Fact Check

The Difference Between the Bible and the Constitution

"I didn't put my hand on the Constitution and swear to uphold the Bible."

Published Mar 15, 2005

A constitutional law professor quipped on the difference between the Bible and the Constitution during a debate over same-sex marriage.

In February 2006, Baltimore Circuit Court Judge M. Brooke Murdock ruled that a Maryland state law banning same-sex marriages was unconstitutional. In response to that decision, state lawmakers opposed to same-sex marriage introduced a resolution to impeach Judge Murdock (a move that was defeated in the Judiciary Committee) and a bill calling for the amendment of Maryland's constitution to prohibit all same-sex marriages.

Although the bill failed to garner sufficient support for passage, it was reintroduced in a version that would have defined marriage as a union between a man and a woman only but would still have allowed for same-sex civil unions. The latter bill was being debated by a Senate committee on 1 March 2006, when, according to the Baltimore Sun, "Clergy, constitutional law experts and children of gay parents were among those who packed the Senate Judicial Proceedings Committee room to speak out on the issue."

Part of that debate featured some give-and-take between Nancy Jacobs, a Republican state senator, and Jamin Raskin, a professor of constitutional law from Washington's American University (who was himself elected as a Maryland state senator later in the year) over the influence of the Bible on modern law. The exchange was memorialized in a viral email:

On Wednesday, March 1, 2006, at a hearing on the proposed Constitutional Amendment to prohibit gay marriage, Jamie Raskin, professor of law at AU, was requested to testify.

At the end of his testimony, Republican Senator Nancy Jacobs said: "Mr. Raskin, my Bible says marriage is only between a man and a woman. What do you have to say about that?"

Raskin replied: "Senator, when you took your oath of office, you placed your hand on the Bible and swore to uphold the Constitution. You did not place your hand on the Constitution and swear to uphold the Bible."

The room erupted into applause.

The Baltimore Sun's reporting of the debate was slightly different:

"As I read Biblical principles, marriage was intended, ordained and started by God — that is my belief," [Jacobs] said. "For me, this is an issue solely based on religious principals [sic]."

Raskin shot back that the Bible was also used to uphold now-outlawed statutes banning interracial marriage, and that the constitution should instead be lawmakers' guiding principle.

"People place their hand on the Bible and swear to uphold the Constitution; they don't put their hand on the Constitution and swear to uphold the Bible," he said.

Some in the room applauded, which led committee chairman Sen. Brian E. Frosh, a Democrat from Montgomery County, to call for order. "This isn't a football game," he said.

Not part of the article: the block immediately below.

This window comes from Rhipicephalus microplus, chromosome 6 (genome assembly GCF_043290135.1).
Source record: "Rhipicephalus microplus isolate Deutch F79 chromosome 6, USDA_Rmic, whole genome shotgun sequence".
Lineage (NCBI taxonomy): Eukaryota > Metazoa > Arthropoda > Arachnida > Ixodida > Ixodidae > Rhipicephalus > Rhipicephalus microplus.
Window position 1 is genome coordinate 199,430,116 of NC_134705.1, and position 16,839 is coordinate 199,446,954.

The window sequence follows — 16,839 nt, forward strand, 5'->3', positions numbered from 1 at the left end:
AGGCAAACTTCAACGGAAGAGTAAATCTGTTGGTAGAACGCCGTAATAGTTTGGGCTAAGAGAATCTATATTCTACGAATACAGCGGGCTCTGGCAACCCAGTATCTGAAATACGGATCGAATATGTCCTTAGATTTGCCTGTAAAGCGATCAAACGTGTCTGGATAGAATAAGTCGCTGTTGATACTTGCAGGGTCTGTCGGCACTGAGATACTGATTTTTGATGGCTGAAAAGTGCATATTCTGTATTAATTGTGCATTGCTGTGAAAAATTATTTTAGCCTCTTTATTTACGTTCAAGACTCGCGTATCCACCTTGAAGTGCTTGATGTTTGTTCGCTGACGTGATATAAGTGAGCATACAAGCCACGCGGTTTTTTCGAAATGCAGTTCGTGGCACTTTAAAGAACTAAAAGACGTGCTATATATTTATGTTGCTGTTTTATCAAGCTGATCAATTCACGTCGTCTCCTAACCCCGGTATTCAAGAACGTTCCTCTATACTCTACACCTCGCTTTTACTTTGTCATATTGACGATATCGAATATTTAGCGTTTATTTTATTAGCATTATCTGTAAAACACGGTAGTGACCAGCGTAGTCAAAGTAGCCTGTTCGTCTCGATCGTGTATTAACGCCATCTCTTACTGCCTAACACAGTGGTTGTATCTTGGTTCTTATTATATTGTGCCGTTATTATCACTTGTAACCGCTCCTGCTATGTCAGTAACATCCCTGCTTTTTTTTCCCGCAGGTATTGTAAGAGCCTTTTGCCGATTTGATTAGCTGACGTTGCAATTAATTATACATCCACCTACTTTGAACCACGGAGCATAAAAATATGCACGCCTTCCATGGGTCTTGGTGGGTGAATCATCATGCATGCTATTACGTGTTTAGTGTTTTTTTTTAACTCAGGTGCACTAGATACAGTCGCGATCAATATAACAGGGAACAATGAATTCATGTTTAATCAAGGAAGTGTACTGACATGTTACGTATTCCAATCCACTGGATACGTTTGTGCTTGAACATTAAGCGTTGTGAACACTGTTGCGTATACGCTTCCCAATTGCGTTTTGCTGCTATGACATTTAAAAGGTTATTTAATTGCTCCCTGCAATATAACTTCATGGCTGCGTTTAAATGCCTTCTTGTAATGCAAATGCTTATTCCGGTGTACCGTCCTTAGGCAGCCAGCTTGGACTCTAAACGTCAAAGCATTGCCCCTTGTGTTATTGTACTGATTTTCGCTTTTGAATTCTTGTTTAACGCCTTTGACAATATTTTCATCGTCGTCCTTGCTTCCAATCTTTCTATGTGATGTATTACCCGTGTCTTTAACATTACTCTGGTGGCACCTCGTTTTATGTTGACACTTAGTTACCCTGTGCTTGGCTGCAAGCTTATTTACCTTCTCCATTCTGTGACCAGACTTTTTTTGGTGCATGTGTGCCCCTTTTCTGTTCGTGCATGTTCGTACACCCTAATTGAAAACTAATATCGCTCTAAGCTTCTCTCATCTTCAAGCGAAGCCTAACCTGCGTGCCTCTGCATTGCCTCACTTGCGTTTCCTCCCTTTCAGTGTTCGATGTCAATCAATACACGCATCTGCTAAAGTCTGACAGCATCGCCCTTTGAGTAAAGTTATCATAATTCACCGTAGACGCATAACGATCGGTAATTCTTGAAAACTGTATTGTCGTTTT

Based on the Sun's account, we note that the version of events quoted in the viral email was somewhat altered and compressed to make the exchange more direct and personal (i.e., Senator Jacobs' statement about marriage and the Bible has been simplified, and she did not issue a "What do you have to say about that?" challenge; Professor Raskin's response referred to people in general, not to Senator Jacobs specifically; and although some spectators applauded, the room did not "erupt into applause"), but the setting and gist of Professor Raskin's statement are correctly reported.

Professor Raskin wasn't the first person to employ this form of quip, however. Comedian Bill Maher said the following (in reference to the Terry Schiavo case) during the 1 April 2005 broadcast of his HBO television program, Real Time with Bill Maher:

The Federal Appeals Court in Atlanta scolded [Congress and the President] the other day for acting in a manner they said, "demonstrably at odds with our founding fathers' blueprint." There are laws named after one person, like the Miranda laws, but they don't just apply to Mr. Miranda. They apply to everyone. Not so with the Schiavo Law. Does George Bush remember that he put his hand on the Bible to uphold the Constitution and not the other way around?

And a 1997 article about Congressman Jesse Jackson Jr. of Illinois reported him as offering a similar sentiment:

Jackson voted against a House resolution supporting a judge who displayed the Ten Commandments in court. He was dismayed that it passed. "When I came here, I put my hand on the Bible and swore to uphold the Constitution. I didn't put my hand on the Constitution and swear to uphold the Bible."


Zaslow, Jeffrey.   "Straight Talk."     USA Weekend.   25 July 1997.

The Baltimore Sun.   "Emotions Flare Over Same-Sex Marriage."     2 March 2006.

Associated Press.   "Gay Marriage Opponent Calls for Impeachment of Maryland Judge."     SignOnSanDiego.com.   7 March 2006.

David Mikkelson founded the site now known as snopes.com back in 1994.